Here is my story:

I used to think that willpower and self-loathing were the keys to happiness and a smaller body.

I thought that if I had a smaller body, all my troubles would go away – I would find a soul mate, become uber successful, skip among the clouds and the critical voice would finally be silenced. Yes, I believed what the diet industry told me. If I changed my body, my whole life would be transformed. The way to get there? Being a harsh critic towards my body every chance I got, restricting favorite foods, forcing myself to run (I hate running) and playing small until I achieved the unattainable.

Sound familiar?

Then I finally got it, I mean really got it. I couldn’t think of a single person who was made happier by dieting, not my family or friends, not even the hundreds of patients I have seen. I’m a good counselor but I was never able to convince someone to exercise long term or eat in a radical different way if they were forcing themselves to do it.

In general, people don’t take good care of something or someone whom they loath.

By taking weight loss off the table, I was free to focus on wellness – and wellness is a far more achievable and meaningful goal. You see, my attempt at perfection was a sneaky way of rationalizing my fear. Who would I be if I no longer body bashed? What big things would I have time to focus on if not my body? How could I call myself a dietitian if I didn’t have a perfect body?

My heart had been trying to tell me that I was so much more than just a body, that my gifts to the world were being tramped down by self-loathing and that if I would just let the whole weight loss obsession go then I would be happier and healthier and might actually learn to skip among the clouds. My head, on the other hand, had some severe reservations.

As a busy mom and business owner I can relate to the staggering amount of information available and how all that information can make it even more confusing and challenging to reach your health goals. Who can you believe? Your parents? Your Friends? Neighbors? Doctors? The internet? It’s all too much and most of the information seems to conflict with other information from other sources! It’s frustrating and confusing and sometimes it seems easier to just give up! I hear you! I’m a dietitian with a degree in nutrition and close to 20 years of experience and even I have, at times, wanted to throw in the towel!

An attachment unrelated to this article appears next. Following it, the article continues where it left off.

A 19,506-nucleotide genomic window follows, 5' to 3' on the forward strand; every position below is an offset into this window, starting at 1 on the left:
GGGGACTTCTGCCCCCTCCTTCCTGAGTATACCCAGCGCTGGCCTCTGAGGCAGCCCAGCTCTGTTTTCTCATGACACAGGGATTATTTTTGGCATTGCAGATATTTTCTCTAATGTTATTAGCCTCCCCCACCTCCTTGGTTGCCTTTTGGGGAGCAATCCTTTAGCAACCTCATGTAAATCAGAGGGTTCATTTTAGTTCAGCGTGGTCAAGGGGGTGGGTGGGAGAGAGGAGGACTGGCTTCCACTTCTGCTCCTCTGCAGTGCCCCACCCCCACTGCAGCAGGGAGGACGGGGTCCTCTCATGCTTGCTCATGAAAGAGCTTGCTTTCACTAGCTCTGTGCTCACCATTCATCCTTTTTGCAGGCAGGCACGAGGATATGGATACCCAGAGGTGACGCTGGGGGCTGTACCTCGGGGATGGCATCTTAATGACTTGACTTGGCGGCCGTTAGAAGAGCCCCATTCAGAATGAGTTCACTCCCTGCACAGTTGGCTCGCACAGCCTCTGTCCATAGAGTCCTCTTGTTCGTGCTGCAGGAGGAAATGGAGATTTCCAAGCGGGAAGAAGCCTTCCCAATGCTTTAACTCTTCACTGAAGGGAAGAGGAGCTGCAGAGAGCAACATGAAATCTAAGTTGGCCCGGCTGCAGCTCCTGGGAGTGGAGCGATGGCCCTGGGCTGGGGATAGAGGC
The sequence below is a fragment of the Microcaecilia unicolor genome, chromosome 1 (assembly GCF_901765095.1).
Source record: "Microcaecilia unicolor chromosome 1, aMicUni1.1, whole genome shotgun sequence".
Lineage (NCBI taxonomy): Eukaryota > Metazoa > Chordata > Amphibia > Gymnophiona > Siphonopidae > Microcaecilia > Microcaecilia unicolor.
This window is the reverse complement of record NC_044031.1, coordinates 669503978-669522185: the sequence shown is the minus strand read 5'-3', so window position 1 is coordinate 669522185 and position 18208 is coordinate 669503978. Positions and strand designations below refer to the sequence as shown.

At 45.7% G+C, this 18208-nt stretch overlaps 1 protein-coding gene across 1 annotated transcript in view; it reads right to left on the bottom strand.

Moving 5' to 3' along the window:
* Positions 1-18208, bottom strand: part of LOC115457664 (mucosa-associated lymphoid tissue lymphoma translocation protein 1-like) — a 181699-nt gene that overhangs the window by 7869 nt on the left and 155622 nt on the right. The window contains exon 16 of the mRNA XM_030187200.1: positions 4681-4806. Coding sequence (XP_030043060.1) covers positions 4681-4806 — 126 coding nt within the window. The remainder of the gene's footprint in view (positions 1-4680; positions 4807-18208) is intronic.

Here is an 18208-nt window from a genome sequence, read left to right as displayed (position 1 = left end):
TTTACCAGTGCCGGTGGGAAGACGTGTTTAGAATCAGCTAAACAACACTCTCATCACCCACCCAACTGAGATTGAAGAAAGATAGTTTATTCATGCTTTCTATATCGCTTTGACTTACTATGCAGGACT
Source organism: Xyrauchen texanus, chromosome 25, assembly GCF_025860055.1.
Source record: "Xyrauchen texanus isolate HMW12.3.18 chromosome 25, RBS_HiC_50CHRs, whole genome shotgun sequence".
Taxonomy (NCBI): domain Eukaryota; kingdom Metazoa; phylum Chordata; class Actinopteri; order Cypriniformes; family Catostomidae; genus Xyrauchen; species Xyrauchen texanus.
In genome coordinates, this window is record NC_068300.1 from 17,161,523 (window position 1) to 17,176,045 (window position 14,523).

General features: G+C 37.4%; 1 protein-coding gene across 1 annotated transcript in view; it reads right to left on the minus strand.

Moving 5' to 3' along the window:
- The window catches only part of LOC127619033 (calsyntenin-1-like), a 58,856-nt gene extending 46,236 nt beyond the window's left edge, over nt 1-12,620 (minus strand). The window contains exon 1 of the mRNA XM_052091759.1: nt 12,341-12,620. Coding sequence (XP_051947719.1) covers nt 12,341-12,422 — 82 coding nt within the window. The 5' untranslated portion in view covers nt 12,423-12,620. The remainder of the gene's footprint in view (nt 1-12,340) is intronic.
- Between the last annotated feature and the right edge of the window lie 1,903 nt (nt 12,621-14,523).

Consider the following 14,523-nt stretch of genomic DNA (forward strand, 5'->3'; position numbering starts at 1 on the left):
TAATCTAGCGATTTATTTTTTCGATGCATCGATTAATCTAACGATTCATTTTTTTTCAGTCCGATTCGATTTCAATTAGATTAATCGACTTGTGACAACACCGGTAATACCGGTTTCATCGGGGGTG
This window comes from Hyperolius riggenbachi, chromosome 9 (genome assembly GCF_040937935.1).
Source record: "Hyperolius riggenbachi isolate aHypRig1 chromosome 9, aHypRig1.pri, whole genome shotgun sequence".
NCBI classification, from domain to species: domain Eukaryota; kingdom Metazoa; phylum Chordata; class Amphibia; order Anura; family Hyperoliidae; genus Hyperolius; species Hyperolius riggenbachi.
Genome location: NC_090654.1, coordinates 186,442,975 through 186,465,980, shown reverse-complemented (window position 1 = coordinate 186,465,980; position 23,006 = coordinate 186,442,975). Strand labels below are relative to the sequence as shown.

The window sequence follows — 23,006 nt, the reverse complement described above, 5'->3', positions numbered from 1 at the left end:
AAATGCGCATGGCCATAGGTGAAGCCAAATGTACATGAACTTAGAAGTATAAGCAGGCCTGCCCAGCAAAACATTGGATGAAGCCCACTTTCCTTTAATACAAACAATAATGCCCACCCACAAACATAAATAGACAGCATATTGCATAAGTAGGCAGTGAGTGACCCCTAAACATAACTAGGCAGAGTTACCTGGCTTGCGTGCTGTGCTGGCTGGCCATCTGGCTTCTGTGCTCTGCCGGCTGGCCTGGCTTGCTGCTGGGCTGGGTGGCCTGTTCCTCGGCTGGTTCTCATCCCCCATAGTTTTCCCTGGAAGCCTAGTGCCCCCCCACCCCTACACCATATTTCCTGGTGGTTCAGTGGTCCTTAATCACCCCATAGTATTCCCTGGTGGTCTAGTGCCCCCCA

When I first started my private practice, I discovered a process known as Intuitive Eating. I was thrilled that Intuitive Eating or IE, offered a different approach to wellness than a traditional diet. I knew dieting hadn’t worked for me. Now, 5 years after discovering and becoming a trained counselor in IE, I can say that I am finally in a good place with food. My body isn’t perfect, I’m not a perfect eater, but I have also learned that perfection is not a healthy goal.

Gone are the days of obsessing about what foods are good and what foods are bad. Now, I listen to my own body (most of the time) and have figured out which foods make me feel great and which foods lead to me feeling sluggish, tired or bloated. I learned that taking a walk with a friend is a far better choice than the 5K that I never run.

I have a good balance between activity that feels good, taste, nutrition and satisfaction, you can too!

-Heather Rudalavage, RD LDN



“I would recommend Heather, she has an excellent bedside manner and was very helpful. I was nervous- but Heather was encouraging and non-judgmental!” -Nichole